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[Contents][Appendix 1]
[Reference 140][Reference 142]

E is for Ecstasy by Nicholas Saunders

Appendix 1: Reference Section

141 Visit from Stuart Frescas of Purdue University, 11/1/94

Frescas is one of a team of 13 scientists who have been working under Dr. David Nicholls at Purdue University since the early seventies. Their work is backed by the US government health department and is devoted to understanding the human mind through the effect of psychoactive drugs. They not only test the effect of existing drugs but also synthesize new drugs for this purpose, and in this context have produced a psychedelic many times more potent than LSD besides drugs with very specific effects such as one that lowers pitch of notes by a precise amount.

Unlike Shulgin, they do not test new drugs on humans but use rats that have been trained to distinguish between various drugs - this is the established technique but is slow, expensive and does not show up subtleties such as the 'warmth' of MDMA. One of the team's major projects is to develop a new assay for psychoactive drugs based on electrodes planted in several specific regions of rats' brains. Computers will analyse information transmitted by the electrodes to produce comparable charts, allowing the effects of drugs to be compared objectively. This assay should provide a reliable way of assessing the psychoactive effects of a new drug by comparing its chart with those of drugs with known effects. This, along with new techniques of synthesis, is one of many developments that is likely to lead to the discovery of new psychoactive drugs.

A range of drugs act on both Dopamine and Serotonin in varying proportions. At the dopamine (speedy) end is Methamphetamine; then comes the Indan Amphetamines; then MDA, MDEA and MDMA and finally MBDB at the (warm) serotonin end. However, Frescas is intrigued by the empathy associated with MDMA, and thinks there is more to it than the known effects on serotonin and dopamine. He believes this subtle quality is also produced by Mescaline, which would explain why it is used in Peyote ceremonies. The similarity is confirmed by tests on rats that will substitute Mescaline for MDMA but not other psychedelics. While these two drugs 'close the gap' between people, the opposite is true of other psychedelics.

Frescas believes the effects of psychoactive drugs vary greatly according to the situation in which they are used, and quotes Dr. Nicholls as saying that in some situations, such as while dancing, users may not notice the difference between MDMA and methamphetamine. The full subtle effects of MDMA (and other drugs) can be best experienced when taken in isolation from external stimulus.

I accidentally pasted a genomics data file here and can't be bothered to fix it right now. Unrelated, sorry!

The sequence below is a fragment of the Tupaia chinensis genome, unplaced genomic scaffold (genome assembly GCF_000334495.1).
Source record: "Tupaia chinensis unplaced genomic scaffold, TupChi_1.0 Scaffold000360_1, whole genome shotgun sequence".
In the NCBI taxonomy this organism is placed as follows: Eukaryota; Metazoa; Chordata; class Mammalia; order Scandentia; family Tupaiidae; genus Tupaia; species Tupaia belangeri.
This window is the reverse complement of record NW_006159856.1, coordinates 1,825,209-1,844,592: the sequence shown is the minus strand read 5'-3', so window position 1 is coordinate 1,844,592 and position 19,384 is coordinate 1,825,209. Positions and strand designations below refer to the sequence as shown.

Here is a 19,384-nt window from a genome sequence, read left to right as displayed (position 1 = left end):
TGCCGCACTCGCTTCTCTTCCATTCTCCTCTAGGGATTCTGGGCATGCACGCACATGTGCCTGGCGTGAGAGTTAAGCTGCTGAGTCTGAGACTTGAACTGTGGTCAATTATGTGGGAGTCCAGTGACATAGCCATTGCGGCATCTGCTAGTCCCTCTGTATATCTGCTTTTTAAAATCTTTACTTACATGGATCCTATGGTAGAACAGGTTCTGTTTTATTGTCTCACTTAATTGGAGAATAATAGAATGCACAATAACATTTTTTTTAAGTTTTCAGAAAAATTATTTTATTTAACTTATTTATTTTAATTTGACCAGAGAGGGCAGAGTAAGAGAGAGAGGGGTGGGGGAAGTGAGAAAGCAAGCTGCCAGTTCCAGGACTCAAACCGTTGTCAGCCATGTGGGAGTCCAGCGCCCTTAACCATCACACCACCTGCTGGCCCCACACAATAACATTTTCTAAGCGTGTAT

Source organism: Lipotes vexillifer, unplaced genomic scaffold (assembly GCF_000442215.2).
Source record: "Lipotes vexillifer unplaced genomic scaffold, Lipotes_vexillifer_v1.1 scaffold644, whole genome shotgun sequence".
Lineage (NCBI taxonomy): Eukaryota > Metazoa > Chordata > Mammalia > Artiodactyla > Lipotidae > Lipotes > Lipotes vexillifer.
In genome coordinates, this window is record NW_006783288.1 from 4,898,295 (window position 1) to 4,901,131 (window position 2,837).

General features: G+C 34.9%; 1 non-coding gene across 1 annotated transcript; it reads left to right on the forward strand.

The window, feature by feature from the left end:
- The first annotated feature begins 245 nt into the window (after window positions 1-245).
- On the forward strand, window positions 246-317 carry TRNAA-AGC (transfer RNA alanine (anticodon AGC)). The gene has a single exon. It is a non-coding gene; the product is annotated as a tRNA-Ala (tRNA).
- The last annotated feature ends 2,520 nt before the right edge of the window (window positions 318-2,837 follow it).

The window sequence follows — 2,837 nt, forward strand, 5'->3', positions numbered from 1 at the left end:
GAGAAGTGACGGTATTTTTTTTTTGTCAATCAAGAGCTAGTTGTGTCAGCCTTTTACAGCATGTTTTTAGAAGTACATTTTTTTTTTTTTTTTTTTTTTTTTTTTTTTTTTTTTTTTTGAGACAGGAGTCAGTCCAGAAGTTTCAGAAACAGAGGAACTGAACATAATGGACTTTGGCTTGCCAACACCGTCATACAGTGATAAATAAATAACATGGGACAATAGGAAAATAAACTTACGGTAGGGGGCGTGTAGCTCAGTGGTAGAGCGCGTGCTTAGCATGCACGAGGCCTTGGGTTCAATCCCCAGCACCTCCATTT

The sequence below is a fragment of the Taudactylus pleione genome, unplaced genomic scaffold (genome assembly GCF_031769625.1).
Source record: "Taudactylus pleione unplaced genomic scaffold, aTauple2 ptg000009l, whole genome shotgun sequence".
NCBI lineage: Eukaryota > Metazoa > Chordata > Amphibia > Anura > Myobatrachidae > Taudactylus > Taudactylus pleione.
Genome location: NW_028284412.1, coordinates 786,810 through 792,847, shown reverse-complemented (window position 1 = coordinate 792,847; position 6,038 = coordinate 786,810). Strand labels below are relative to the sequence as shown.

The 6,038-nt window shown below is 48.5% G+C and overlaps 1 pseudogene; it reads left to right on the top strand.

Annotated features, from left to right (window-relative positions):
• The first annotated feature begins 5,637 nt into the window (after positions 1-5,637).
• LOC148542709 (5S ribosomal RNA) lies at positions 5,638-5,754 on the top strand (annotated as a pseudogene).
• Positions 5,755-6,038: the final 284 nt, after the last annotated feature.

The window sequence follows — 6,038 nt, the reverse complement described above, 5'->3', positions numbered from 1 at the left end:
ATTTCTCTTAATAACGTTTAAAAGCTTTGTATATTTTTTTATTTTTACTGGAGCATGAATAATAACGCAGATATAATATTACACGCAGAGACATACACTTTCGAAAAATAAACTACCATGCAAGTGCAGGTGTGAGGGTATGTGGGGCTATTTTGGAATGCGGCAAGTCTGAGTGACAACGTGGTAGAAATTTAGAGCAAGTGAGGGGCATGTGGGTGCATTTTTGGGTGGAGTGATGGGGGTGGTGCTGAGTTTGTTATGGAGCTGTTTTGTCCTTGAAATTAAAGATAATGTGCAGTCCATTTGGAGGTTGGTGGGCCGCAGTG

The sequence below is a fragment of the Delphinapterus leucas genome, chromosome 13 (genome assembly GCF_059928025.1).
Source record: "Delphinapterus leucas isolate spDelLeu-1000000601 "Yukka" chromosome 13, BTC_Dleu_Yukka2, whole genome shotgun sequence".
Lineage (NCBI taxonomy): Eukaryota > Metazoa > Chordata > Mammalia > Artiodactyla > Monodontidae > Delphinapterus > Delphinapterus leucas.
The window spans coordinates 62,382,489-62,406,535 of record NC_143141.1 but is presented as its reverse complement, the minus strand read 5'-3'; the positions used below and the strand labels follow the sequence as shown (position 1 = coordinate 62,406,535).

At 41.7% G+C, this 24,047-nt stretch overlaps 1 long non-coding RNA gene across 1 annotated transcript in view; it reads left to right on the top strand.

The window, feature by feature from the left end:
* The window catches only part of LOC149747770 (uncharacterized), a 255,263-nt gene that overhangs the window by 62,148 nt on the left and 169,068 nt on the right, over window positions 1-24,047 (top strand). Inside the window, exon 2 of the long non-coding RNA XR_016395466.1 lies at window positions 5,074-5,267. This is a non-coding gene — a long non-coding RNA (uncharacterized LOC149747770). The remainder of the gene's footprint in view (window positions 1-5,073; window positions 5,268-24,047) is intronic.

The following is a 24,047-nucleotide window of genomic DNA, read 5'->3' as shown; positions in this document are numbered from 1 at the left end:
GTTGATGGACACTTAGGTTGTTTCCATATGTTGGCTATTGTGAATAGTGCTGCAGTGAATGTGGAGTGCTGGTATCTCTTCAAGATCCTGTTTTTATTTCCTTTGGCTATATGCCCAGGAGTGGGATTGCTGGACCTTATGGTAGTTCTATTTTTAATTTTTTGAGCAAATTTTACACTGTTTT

However, he says there is a possibility that LSD varies according to its 'brand'. This is because LSD decomposes into different active compounds in heat, air and light (in a few hours near a fluorescent tube). Thus "window pane" acid is protected from air but not light while blotters kept in the dark are protected from light but not air and so, after storage, may contain different active compounds.

Research done on monkeys, he believes, may have produced misleading results. They fight to avoid being injected, have to be chained to a chair and hate the researcher. In this restrained state they may well prefer the relaxation produced by MDMA, but this should not be interpreted as evidence of abuse potential (as it has been).

Toxicity. In animals, the axions (that produce serotonin) of some brain cells wilt and die back with high doses of MDMA. Although they regenerate, they appear to be more coarse than before, and this may be considered as permanent damage. Fenfluramine has almost precisely the same effect. However, no damage to brain functions has been observed associated with the damage to axions. Similar damage is also caused by methamphetamine, and Dr. Frescas is concerned that the use of MDMA together with methamphetamine may increase the toxicity to a dangerous level. He thinks the best hope of avoiding toxicity is to find a more potent substitute, since a smaller dose would be required. He doubts whether fluoxetine really has no effect on the MDMA experience (as has been claimed), and if taken afterwards thinks it would only prevent part of the toxicity.

Sex. Dr. Frescas mentioned that there has been much commercial research into trying to find a drug that will help people have satisfying sexual experiences, but without success. He thinks that good sex is the result of many components of which MDMA provides one and 2CB another.

Asked his opinion on reports that 1 in 12 Ecstasy users are at risk due to a genetic susceptibility, Dr. Frescas says these people would probably be aware of their sensitivity to amphetamine and non-prescription drugs such as Contac (for colds) and Sudafed, which would make them sleepless and agitated. Sensitive people should take smaller doses.

Dr. Frescas also mentioned that black current juice is a MAO inhibitor, and when one bottle (diluted) is drunk with MDMA or amphetamine the effect can be felt with increased blood pressure and heart rate. It should therefore be avoided.

[Contents][Appendix 1]
[Reference 140][Reference 142]
E is for Ecstasy by Nicholas Saunders (
HTMLized by Lamont Granquist (